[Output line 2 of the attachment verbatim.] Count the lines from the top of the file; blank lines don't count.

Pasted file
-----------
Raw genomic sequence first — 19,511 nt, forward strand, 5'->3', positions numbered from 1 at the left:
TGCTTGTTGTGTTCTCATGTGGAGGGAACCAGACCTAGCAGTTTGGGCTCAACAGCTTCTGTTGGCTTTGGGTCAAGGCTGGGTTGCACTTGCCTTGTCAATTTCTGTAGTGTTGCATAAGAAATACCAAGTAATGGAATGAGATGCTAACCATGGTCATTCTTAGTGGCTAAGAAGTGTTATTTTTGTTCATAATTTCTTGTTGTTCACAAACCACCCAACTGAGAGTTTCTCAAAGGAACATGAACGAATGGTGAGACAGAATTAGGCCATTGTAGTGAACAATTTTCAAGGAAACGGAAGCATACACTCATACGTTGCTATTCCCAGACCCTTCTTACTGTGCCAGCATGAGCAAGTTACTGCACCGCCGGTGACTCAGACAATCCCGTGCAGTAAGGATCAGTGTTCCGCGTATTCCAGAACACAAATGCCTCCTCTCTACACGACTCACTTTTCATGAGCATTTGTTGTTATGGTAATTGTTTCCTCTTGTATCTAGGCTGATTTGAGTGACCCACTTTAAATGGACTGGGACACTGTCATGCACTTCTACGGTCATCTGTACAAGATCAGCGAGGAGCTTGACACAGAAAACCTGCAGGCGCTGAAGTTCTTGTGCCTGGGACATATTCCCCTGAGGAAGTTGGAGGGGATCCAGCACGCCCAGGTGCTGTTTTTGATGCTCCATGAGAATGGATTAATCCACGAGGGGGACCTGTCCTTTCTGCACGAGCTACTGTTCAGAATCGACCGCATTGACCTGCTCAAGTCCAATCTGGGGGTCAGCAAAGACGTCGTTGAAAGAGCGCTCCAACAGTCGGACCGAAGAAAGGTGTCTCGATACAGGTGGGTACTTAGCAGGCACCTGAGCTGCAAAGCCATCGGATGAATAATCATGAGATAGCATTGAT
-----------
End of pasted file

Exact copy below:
TGCTTGTTGTGTTCTCATGTGGAGGGAACCAGACCTAGCAGTTTGGGCTCAACAGCTTCTGTTGGCTTTGGGTCAAGGCTGGGTTGCACTTGCCTTGTCAATTTCTGTAGTGTTGCATAAGAAATACCAAGTAATGGAATGAGATGCTAACCATGGTCATTCTTAGTGGCTAAGAAGTGTTATTTTTGTTCATAATTTCTTGTTGTTCACAAACCACCCAACTGAGAGTTTCTCAAAGGAACATGAACGAATGGTGAGACAGAATTAGGCCATTGTAGTGAACAATTTTCAAGGAAACGGAAGCATACACTCATACGTTGCTATTCCCAGACCCTTCTTACTGTGCCAGCATGAGCAAGTTACTGCACCGCCGGTGACTCAGACAATCCCGTGCAGTAAGGATCAGTGTTCCGCGTATTCCAGAACACAAATGCCTCCTCTCTACACGACTCACTTTTCATGAGCATTTGTTGTTATGGTAATTGTTTCCTCTTGTATCTAGGCTGATTTGAGTGACCCACTTTAAATGGACTGGGACACTGTCATGCACTTCTACGGTCATCTGTACAAGATCAGCGAGGAGCTTGACACAGAAAACCTGCAGGCGCTGAAGTTCTTGTGCCTGGGACATATTCCCCTGAGGAAGTTGGAGGGGATCCAGCACGCCCAGGTGCTGTTTTTGATGCTCCATGAGAATGGATTAATCCACGAGGGGGACCTGTCCTTTCTGCACGAGCTACTGTTCAGAATCGACCGCATTGACCTGCTCAAGTCCAATCTGGGGGTCAGCAAAGACGTCGTTGAAAGAGCGCTCCAACAGTCGGACCGAAGAAAGGTGTCTCGATACAGGTGGGTACTTAGCAGGCACCTGAGCTGCAAAGCCATCGGATGAATAATCATGAGATAGCATTGAT